Sophie Fontanel, writer and journalist “Instagram creates a direct link with others”.
A writer, journalist and fashion enthusiast, Sophie Fontanel has 250,000 followers on her Instagram account @sophiefontanel. Which makes it, of course, an absolute success, but also a textbook case in its unusually skillful distillation of everything that Instagram fans expect. For Première Vision, Sophie Fontanel takes us behind-the-scenes to explain an approach that combines complicity, expertise and a feeling for the times.
When did you create your account and what was your goal?
I launched it in 2015, but I had previously created a blog on the Elle magazine website where I worked as a journalist. It was doing well and allowed me, quite quickly, to understand how much people were looking for a connection. I proposed daily appointments, something very personal. I posted looks I liked and took a humorous approach to decoding the day’s news and trends. When I left Elle, I wrote on my last post that people should start following me on Instagram. The next day, I already had 20,000 followers! Today, I split my time between L’Obs, where I write fashion reviews, and my Instagram. These two media have helped me build my reputation.
How do you explain your success?
It’s about connection, but expertise counts too. I’ve always loved fashion. At Canal +, I had already started talking about it, but it was during my years at Elle that I started to specialize in it, while developing my own unique approach – something at once sociological, funny and authentic, which is very important. On my Instagram, people see me, I show the clothes on my own body. But I rarely reveal my face. This is also a way of making my point, which is to show how well of a job I am doing in dressing myself. My looks are all in line with this quest for a perfect look. I recently was on the cover of Kunel, a Japanese magazine. And I’m very proud of this cover photo which was seen all over the world, because I think I pulled off my look perfectly!
Your Instagram is about more than fashion no?
I don’t have a strategy but I know where I’m going. This Instagram account works because there’s a truth there, and fashion that’s part of a relationship with the world, a way of life. I run my account like a magazine. Various fashion companies send me clothing , I make my choices and my goal is to say what I think of them. I also buy clothes – at the Monop’, in thrift shops and vintage stores – that help put together a style and a lifestyle. People follow me because they find it reassuring. Some women tell me, “You make me love my age”. I don’t tell anyone what to do, I express a point of view in a subtle way – “I think it’s difficult to wear a miniskirt after 50, but a minidress in summer is fine”.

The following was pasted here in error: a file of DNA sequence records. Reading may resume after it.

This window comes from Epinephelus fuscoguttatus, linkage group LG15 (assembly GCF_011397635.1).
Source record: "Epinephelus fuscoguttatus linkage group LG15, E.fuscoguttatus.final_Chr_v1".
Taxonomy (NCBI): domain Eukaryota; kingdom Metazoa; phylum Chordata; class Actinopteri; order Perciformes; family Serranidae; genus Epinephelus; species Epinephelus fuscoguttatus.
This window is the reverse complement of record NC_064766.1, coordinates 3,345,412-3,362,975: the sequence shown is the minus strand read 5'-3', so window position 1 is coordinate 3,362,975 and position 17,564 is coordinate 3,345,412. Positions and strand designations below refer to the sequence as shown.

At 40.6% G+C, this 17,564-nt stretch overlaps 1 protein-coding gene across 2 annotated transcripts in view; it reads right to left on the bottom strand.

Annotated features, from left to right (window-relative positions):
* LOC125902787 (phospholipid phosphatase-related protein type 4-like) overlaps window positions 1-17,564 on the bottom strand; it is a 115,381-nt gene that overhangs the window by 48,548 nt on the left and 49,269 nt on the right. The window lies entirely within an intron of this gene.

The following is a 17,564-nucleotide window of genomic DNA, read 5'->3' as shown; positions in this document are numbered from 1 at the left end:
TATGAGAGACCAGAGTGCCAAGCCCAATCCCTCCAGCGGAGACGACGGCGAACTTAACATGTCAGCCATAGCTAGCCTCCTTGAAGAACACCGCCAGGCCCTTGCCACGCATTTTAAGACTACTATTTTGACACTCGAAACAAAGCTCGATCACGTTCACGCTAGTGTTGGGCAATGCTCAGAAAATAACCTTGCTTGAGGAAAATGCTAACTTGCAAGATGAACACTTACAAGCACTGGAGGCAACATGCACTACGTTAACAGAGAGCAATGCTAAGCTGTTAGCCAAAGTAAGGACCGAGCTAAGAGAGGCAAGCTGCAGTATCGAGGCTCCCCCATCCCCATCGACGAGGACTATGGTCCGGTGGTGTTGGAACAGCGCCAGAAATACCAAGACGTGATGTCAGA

Has social media helped desacralize fashion?
It desacralized itself – the show doesn’t have the same magic! Instagram, especially, has shown that fashion could come right into the street and this liberated people, considering how conventional many of them are. This change is also due to the creativity of new influencers. Some, unfortunately, are still just posting the pieces they receive, while posing. They even film themselves unwrapping the package! Where is the work? But I can see a very different, more creative and socially liberated generation emerging. I’m thinking in particular of 25-year-old Jean-Jacques Ndjoli, who lives in Sarcelles and started by reworking his father’s clothing, which he used to build his own looks but most of all an entire universe, with a flair for images that is so captivating and inspiring. Today, he works for big brands even though he might never have been a model or worked for a fashion magazine. Again, you see someone who didn’t fallen into the tyranny of appearances – his approach is so well thought out.
How do fashion houses use Instagram ?
Most don’t really take advantage of it. They buy followers, distribute content, post slightly stiff images that would be more at home in glossy print publications than on social media. For Instagram to work you have to step into real life, but brands are often afraid of real life. Gucci pulls this off perfectly, with an extraordinary sense of aesthetics and a way to inject color into daily life. What life best goes with these clothes? What relationship is there between the garment and what we feel? In essence, what meaning does a fashion house gives to its fashion. And this question is key, because consumers already know how much each piece costs, which is usually a lot. So they are more than ever asking themselves its reason for being.
What do you see as the next steps of your project?
I’ll continue doing it on my own, that’s the beauty of the adventure. One day, I might not want to post my own looks anymore but I’m not thinking about tomorrow. For the moment, I’m also interested in interior design. A major website has approached me, and I’m going to stage my selections, with the same philosophy.
You once said, “Instagram cured me of everything.”
It’s true! It cured me of the eventual bitterness of being fired from Elle, of the fear of aging, of the complexes I had for so long, of anonymity… I’m now one of the 500 most influential personalities in fashion, according to Business Of Fashion. But Instagram is mostly a place where I can be, think and express myself. I write novels, poetry, and I broke free of the whole promotional system. 250,000 people follow me, I get 400 messages a day. I created a direct link with other people.
More from the Special Report: No future without digital
Read more about the success of the Allbirds sneaker brand